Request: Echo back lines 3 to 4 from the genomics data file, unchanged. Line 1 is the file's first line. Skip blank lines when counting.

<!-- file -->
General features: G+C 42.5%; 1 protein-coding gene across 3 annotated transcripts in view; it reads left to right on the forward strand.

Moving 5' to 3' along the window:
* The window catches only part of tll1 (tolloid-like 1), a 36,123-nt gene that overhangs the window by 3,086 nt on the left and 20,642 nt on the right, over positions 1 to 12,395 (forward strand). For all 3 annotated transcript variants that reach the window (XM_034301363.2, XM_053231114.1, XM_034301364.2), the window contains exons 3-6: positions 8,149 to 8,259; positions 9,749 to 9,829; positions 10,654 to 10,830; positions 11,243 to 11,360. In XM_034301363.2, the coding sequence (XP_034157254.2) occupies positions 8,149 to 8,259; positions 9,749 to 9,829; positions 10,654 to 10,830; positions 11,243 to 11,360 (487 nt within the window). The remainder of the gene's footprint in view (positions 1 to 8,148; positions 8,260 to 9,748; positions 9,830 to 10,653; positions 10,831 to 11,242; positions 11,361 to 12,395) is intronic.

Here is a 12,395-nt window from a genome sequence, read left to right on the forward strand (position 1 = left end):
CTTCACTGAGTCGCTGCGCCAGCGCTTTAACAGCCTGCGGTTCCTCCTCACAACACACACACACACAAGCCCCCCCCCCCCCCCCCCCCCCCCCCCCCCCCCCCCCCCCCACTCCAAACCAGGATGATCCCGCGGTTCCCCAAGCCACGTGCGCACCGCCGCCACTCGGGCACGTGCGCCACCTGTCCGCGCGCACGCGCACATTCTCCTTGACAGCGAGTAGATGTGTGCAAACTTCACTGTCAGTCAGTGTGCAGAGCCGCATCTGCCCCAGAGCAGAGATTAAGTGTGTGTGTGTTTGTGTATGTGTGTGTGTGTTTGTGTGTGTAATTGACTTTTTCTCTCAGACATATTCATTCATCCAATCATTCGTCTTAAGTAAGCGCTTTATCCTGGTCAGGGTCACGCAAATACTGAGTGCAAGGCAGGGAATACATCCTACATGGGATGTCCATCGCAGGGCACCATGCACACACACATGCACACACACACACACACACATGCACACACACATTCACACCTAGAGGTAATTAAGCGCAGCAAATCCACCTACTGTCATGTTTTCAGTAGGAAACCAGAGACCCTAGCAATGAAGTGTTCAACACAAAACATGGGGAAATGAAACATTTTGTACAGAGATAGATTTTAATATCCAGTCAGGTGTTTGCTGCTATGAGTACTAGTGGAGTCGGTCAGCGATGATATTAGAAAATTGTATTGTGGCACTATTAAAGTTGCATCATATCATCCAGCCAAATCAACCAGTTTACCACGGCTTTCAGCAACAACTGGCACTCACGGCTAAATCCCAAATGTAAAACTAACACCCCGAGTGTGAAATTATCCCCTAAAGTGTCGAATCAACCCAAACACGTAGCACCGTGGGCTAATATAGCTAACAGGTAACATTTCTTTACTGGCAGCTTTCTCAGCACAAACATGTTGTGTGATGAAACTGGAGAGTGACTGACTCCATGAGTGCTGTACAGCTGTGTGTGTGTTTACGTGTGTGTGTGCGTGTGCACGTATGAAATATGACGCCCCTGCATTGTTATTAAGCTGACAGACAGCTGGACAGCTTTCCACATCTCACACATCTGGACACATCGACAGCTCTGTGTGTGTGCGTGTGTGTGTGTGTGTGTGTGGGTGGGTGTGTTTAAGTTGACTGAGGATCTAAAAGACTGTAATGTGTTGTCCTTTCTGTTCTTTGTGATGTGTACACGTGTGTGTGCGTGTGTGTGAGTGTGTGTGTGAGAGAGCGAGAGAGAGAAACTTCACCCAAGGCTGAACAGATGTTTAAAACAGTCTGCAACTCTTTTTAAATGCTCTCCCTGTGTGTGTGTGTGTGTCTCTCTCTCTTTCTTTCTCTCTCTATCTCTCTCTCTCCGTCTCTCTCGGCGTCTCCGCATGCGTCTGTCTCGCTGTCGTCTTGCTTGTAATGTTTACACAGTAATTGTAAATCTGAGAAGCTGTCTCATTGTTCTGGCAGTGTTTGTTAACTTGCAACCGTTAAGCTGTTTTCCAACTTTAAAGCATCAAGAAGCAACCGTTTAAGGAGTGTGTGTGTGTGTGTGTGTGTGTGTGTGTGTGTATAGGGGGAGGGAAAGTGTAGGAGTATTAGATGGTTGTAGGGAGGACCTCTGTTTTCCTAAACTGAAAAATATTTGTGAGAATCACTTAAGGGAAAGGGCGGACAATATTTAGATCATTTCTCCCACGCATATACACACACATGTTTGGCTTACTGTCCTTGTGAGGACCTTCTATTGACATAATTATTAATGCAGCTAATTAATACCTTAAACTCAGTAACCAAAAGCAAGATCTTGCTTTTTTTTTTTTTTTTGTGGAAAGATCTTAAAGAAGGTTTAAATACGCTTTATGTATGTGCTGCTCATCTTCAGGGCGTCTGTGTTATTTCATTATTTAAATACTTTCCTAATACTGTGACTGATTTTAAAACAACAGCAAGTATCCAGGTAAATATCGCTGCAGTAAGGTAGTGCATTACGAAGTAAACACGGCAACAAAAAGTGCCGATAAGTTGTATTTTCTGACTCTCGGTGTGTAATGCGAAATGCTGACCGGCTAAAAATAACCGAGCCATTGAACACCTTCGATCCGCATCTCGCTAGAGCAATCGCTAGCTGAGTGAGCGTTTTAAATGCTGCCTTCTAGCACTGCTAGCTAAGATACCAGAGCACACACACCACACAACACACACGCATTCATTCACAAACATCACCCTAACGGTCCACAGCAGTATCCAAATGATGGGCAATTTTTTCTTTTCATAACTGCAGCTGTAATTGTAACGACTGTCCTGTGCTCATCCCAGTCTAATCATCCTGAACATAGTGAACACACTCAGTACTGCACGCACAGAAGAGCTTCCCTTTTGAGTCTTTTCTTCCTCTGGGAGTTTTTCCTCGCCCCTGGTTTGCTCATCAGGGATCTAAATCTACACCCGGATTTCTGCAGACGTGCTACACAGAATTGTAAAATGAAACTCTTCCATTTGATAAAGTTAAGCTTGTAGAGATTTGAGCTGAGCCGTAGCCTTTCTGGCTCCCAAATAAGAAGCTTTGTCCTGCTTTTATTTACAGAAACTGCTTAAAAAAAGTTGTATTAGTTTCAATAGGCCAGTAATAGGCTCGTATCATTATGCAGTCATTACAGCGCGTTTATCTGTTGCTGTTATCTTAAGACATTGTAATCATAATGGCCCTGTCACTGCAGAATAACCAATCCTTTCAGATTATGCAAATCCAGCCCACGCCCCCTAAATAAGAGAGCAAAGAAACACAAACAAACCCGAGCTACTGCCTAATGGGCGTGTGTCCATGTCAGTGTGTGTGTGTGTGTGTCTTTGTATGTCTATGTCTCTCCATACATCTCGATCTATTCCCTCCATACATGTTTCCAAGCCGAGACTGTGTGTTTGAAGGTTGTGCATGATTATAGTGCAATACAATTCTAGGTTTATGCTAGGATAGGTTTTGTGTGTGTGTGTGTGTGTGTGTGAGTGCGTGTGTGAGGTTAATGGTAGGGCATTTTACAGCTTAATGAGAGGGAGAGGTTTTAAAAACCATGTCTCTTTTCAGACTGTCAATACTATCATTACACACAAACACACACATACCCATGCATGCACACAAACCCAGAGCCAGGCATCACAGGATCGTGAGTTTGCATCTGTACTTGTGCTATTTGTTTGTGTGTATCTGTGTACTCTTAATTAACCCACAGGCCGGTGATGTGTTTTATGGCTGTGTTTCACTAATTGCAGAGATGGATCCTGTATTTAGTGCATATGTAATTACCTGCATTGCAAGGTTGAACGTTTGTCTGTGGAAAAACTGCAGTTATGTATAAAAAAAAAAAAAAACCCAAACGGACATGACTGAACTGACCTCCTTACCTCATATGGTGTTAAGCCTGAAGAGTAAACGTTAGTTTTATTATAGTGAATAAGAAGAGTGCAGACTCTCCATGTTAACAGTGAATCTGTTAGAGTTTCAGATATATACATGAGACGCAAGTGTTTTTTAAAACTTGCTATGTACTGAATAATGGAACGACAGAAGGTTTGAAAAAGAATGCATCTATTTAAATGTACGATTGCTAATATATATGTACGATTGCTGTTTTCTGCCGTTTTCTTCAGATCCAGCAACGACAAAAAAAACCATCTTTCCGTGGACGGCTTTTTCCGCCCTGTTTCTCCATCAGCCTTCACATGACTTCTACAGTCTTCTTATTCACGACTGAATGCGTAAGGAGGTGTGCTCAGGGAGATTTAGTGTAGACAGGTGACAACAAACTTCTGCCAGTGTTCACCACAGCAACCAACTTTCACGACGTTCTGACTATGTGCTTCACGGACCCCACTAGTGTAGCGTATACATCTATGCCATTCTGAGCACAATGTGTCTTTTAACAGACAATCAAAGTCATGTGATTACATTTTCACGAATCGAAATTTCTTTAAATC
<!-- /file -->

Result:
* The window catches only part of tll1 (tolloid-like 1), a 36,123-nt gene that overhangs the window by 3,086 nt on the left and 20,642 nt on the right, over positions 1 to 12,395 (forward strand). For all 3 annotated transcript variants that reach the window (XM_034301363.2, XM_053231114.1, XM_034301364.2), the window contains exons 3-6: positions 8,149 to 8,259; positions 9,749 to 9,829; positions 10,654 to 10,830; positions 11,243 to 11,360. In XM_034301363.2, the coding sequence (XP_034157254.2) occupies positions 8,149 to 8,259; positions 9,749 to 9,829; positions 10,654 to 10,830; positions 11,243 to 11,360 (487 nt within the window). The remainder of the gene's footprint in view (positions 1 to 8,148; positions 8,260 to 9,748; positions 9,830 to 10,653; positions 10,831 to 11,242; positions 11,361 to 12,395) is intronic.

Here is a 12,395-nt window from a genome sequence, read left to right on the forward strand (position 1 = left end):